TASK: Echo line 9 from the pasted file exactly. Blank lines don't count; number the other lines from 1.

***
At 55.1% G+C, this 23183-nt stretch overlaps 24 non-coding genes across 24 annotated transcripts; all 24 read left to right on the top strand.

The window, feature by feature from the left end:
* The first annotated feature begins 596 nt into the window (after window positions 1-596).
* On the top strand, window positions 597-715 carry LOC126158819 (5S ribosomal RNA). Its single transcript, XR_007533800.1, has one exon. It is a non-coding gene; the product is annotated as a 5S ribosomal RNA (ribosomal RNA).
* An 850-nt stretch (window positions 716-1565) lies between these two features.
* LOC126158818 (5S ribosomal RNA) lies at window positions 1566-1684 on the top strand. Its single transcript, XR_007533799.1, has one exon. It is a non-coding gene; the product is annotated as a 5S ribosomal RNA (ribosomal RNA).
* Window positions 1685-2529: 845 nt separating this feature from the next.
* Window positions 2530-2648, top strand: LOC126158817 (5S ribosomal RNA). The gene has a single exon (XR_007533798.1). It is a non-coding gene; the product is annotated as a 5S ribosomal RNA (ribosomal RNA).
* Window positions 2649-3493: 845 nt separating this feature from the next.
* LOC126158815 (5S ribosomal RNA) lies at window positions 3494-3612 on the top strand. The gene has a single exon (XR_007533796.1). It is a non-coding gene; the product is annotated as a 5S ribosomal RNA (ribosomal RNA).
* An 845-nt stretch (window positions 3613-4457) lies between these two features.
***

* Window positions 2649-3493: 845 nt separating this feature from the next.